By Kirby Neumann-Rea • Of the News-Register • 

Facing the un-masking with relief and caution

Marcus Larson/News-Register##Sinell Harney and her son Juneau shop for gifts at the McMinnville Holiday Market in December. Oregon’s indoor mask mandate ends at midnight tonight.
Marcus Larson/News-Register##Sinell Harney and her son Juneau shop for gifts at the McMinnville Holiday Market in December. Oregon’s indoor mask mandate ends at midnight tonight.

Weary, yet wary, sums up how local businesses, schools and organizations feel about the end of the statewide mask mandate. The states of Oregon, Washington and California have jointly declared that after 11:59 p.m. on March 11, the mandate no longer applies to indoor places, including schools.

However, other state and federal requirements, such as requiring masks in health care settings, public transit, and other specialized settings, will remain in place for a period of time.

“For me, you know, we’re all a little tired of it. It’s been a long haul,” said Rick Washburn of Pinot Vista, a winery with a tasting room in downtown McMinnville. 
Harvest Fresh owner Kristin Schofield said, “I think everyone is just fatigued. I won’t ask people to put on masks. I’m tired of that. But I will wear mine. I feel more comfortable in public places, but that’s just me.”

“We won’t require masks, but we welcome it if people wear them,” said Jenny Berg, director of McMinnville city library, which has remained open throughout most of the pandemic.

“I heard someone say ‘take your mask off on Friday but don’t throw it away,’” said Dave Rucklos, director of the McMinnville Downtown Association. “I think that’s probably good advice. We’ve seen this thing ebb and flow for two years now.” Rucklos said the mandate’s end could positively impact the depleted work force and encourage a return to businesses, among those who have stayed away out of dislike for masks. 

“We have two types of clientele, those who really believe in the science and the masks and we have people who don’t believe it and who have avoided shopping here because of the mask mandate,” Schofield said. “What happens after the mandate is removed I’m not sure.”

“Overall my hope is that people are kind and respectful of all people’s decision to mask or not,” said Lindsey Manfrin, Yamhill County Health Director. “Our community has been through a tremendous amount of challenge over the last two years. I ask that we all show kindness and compassion towards one another.”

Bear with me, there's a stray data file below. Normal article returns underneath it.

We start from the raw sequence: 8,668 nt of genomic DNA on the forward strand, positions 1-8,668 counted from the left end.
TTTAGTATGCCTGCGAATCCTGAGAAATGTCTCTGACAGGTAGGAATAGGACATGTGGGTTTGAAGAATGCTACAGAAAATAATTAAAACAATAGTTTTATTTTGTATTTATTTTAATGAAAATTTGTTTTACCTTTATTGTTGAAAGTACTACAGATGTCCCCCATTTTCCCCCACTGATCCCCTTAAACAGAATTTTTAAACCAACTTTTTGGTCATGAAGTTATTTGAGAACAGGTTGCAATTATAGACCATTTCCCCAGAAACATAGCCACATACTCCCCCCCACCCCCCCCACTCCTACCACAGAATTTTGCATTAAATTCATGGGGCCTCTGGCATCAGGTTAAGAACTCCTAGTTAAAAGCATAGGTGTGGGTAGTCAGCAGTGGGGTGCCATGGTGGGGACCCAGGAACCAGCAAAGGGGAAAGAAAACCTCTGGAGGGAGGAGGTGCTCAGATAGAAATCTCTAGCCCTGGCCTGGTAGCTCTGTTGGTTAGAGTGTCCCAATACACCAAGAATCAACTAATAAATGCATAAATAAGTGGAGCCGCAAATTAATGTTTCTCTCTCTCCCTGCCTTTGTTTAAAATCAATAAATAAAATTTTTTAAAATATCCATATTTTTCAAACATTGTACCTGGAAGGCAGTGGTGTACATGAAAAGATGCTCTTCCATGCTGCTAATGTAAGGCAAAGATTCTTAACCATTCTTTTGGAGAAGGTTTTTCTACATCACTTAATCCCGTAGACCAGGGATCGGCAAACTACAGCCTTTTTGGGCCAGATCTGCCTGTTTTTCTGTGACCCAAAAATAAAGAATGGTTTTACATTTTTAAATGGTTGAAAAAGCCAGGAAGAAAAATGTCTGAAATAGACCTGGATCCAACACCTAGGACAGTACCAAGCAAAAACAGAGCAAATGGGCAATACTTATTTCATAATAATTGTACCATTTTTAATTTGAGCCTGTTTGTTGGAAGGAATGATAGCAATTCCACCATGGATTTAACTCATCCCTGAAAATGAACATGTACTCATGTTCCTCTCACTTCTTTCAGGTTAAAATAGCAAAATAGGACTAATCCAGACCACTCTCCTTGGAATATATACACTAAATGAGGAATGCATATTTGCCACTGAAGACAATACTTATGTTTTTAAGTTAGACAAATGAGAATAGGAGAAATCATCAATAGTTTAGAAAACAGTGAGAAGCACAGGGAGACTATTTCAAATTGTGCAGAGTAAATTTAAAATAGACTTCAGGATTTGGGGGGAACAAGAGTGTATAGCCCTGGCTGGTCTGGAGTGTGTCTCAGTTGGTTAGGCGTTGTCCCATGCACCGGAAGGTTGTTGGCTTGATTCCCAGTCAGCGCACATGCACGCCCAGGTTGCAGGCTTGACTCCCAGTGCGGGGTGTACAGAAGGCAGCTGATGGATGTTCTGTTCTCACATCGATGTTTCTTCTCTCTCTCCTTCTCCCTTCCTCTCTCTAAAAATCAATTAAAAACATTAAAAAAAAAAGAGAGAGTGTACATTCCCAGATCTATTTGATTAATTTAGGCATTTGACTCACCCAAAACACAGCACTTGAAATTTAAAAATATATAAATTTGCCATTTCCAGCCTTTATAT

Manfrin noted that case counts have dropped significantly as well as the overall positivity rate and hospitalizations.

“We are not seeing strain on businesses and services due to staff being out sick. These are all good indicators that community spread has indeed decreased considerably.  Given this, beginning to relax public health measures is reasonable,” Manfrin said.

She added, “I think another really important thing to note is that OHSU modeling suggest that 86% of people in Oregon have vaccine-induced or infection-induced immunity to COVID-19 at this time. Again, we still need to pay attention to things like potential variants that may evade existing immunity but at this point a significant portion of our population has some level of immunity.”

The end of the mandate comes with cautions, as well as some public access limitations, in schools and government agencies.

For example, Willamina Schools superintendent Carrie Zimbrick noted, “We will continue to limit visitors during the school day, but will allow the community to attend indoor after school events without masks.”

Public school students throughout Yamhill County will have the option of going maskless when they return to classes Monday. The Oregon Department of Education released the updated version of Ready Schools, Safe Learners Resiliency Framework which makes all previously required protocols advisory.

Sheridan School District is still not allowing volunteers in the schools. The district Health and Safety Committee will revisit the topic in early April.

McMinnville School Board members voted Feb. 28 to remove mask mandates starting March 12, although they said they remain concerned about the virus.
Superintendent Debbie Brockett said her district will work with public health officials and monitor the number of cases in Yamhill County. If cases increase, schools may need to reinstate masks for a time.

Brockett said staff and students are being asked to respect each other’s choices. 

“We have to be continuously flexible,” she said, saying the goal is to keep students in school and everyone safe.”

 “Currently it is still recommended by the CDC and OHA that people who have comprised immune systems, underlying health conditions, are over the age of 65, unvaccinated or living with someone who is at high risk of severe illness continue to mask in indoor public settings. However, people must still remain aware of the situation as we have all learned it can change rapidly. If the situation changes, so should recommendations.”

 At Linfield University’s campuses, as of March 12, masks will be optional for vaccinated and unvaccinated individuals, with the exception of some areas designated as health care sites.

“We are encouraging everyone to carry a mask with them and respect the needs of those who continue to wear masks to protect themselves, loved ones or the people they work with,” said Linfield spokesman Eric Howald.

All seven school districts have decided to end the mask mandate when the state allows, March 12. However, all will continue with other COVID 19 precautions, such as frequent hand washing and social distancing. And all are encouraging children and adults to stay home if they show signs of illness.

Several Yamhill Carlton students said they are glad to be given the choice of wearing masks or not.